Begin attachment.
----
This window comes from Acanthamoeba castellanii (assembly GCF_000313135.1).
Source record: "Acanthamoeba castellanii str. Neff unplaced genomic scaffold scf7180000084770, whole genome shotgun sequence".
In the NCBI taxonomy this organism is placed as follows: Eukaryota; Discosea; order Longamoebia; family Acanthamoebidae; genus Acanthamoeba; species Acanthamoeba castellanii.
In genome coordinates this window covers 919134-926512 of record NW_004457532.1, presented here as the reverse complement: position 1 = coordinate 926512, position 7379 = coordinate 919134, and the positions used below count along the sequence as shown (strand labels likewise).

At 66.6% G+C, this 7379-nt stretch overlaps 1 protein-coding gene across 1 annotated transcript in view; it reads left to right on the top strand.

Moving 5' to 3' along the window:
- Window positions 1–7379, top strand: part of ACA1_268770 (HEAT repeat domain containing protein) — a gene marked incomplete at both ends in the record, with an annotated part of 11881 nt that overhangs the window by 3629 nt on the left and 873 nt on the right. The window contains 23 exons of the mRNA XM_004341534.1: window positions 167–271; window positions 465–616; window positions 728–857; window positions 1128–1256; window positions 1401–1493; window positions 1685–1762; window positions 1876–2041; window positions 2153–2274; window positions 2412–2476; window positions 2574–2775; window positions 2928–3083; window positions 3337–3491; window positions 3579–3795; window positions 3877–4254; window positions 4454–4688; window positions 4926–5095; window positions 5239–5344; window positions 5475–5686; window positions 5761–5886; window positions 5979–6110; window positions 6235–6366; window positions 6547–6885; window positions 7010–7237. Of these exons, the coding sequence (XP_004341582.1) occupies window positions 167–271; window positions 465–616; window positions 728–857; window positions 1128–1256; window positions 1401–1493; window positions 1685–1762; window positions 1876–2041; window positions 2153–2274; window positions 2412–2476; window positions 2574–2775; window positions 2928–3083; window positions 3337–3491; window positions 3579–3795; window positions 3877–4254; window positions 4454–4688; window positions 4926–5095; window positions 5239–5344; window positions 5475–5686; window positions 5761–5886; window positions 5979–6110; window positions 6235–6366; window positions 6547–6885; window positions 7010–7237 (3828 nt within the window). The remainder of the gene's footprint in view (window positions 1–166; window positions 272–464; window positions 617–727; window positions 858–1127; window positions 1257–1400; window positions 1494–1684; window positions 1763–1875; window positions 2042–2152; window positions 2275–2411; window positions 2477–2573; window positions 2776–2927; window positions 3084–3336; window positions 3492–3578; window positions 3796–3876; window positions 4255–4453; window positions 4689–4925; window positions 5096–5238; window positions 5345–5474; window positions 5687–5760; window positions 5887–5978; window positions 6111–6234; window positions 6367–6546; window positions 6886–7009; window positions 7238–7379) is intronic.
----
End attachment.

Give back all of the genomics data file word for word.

This window comes from Acanthamoeba castellanii (assembly GCF_000313135.1).
Source record: "Acanthamoeba castellanii str. Neff unplaced genomic scaffold scf7180000084770, whole genome shotgun sequence".
In the NCBI taxonomy this organism is placed as follows: Eukaryota; Discosea; order Longamoebia; family Acanthamoebidae; genus Acanthamoeba; species Acanthamoeba castellanii.
In genome coordinates this window covers 919134-926512 of record NW_004457532.1, presented here as the reverse complement: position 1 = coordinate 926512, position 7379 = coordinate 919134, and the positions used below count along the sequence as shown (strand labels likewise).

At 66.6% G+C, this 7379-nt stretch overlaps 1 protein-coding gene across 1 annotated transcript in view; it reads left to right on the top strand.

Moving 5' to 3' along the window:
- Window positions 1–7379, top strand: part of ACA1_268770 (HEAT repeat domain containing protein) — a gene marked incomplete at both ends in the record, with an annotated part of 11881 nt that overhangs the window by 3629 nt on the left and 873 nt on the right. The window contains 23 exons of the mRNA XM_004341534.1: window positions 167–271; window positions 465–616; window positions 728–857; window positions 1128–1256; window positions 1401–1493; window positions 1685–1762; window positions 1876–2041; window positions 2153–2274; window positions 2412–2476; window positions 2574–2775; window positions 2928–3083; window positions 3337–3491; window positions 3579–3795; window positions 3877–4254; window positions 4454–4688; window positions 4926–5095; window positions 5239–5344; window positions 5475–5686; window positions 5761–5886; window positions 5979–6110; window positions 6235–6366; window positions 6547–6885; window positions 7010–7237. Of these exons, the coding sequence (XP_004341582.1) occupies window positions 167–271; window positions 465–616; window positions 728–857; window positions 1128–1256; window positions 1401–1493; window positions 1685–1762; window positions 1876–2041; window positions 2153–2274; window positions 2412–2476; window positions 2574–2775; window positions 2928–3083; window positions 3337–3491; window positions 3579–3795; window positions 3877–4254; window positions 4454–4688; window positions 4926–5095; window positions 5239–5344; window positions 5475–5686; window positions 5761–5886; window positions 5979–6110; window positions 6235–6366; window positions 6547–6885; window positions 7010–7237 (3828 nt within the window). The remainder of the gene's footprint in view (window positions 1–166; window positions 272–464; window positions 617–727; window positions 858–1127; window positions 1257–1400; window positions 1494–1684; window positions 1763–1875; window positions 2042–2152; window positions 2275–2411; window positions 2477–2573; window positions 2776–2927; window positions 3084–3336; window positions 3492–3578; window positions 3796–3876; window positions 4255–4453; window positions 4689–4925; window positions 5096–5238; window positions 5345–5474; window positions 5687–5760; window positions 5887–5978; window positions 6111–6234; window positions 6367–6546; window positions 6886–7009; window positions 7238–7379) is intronic.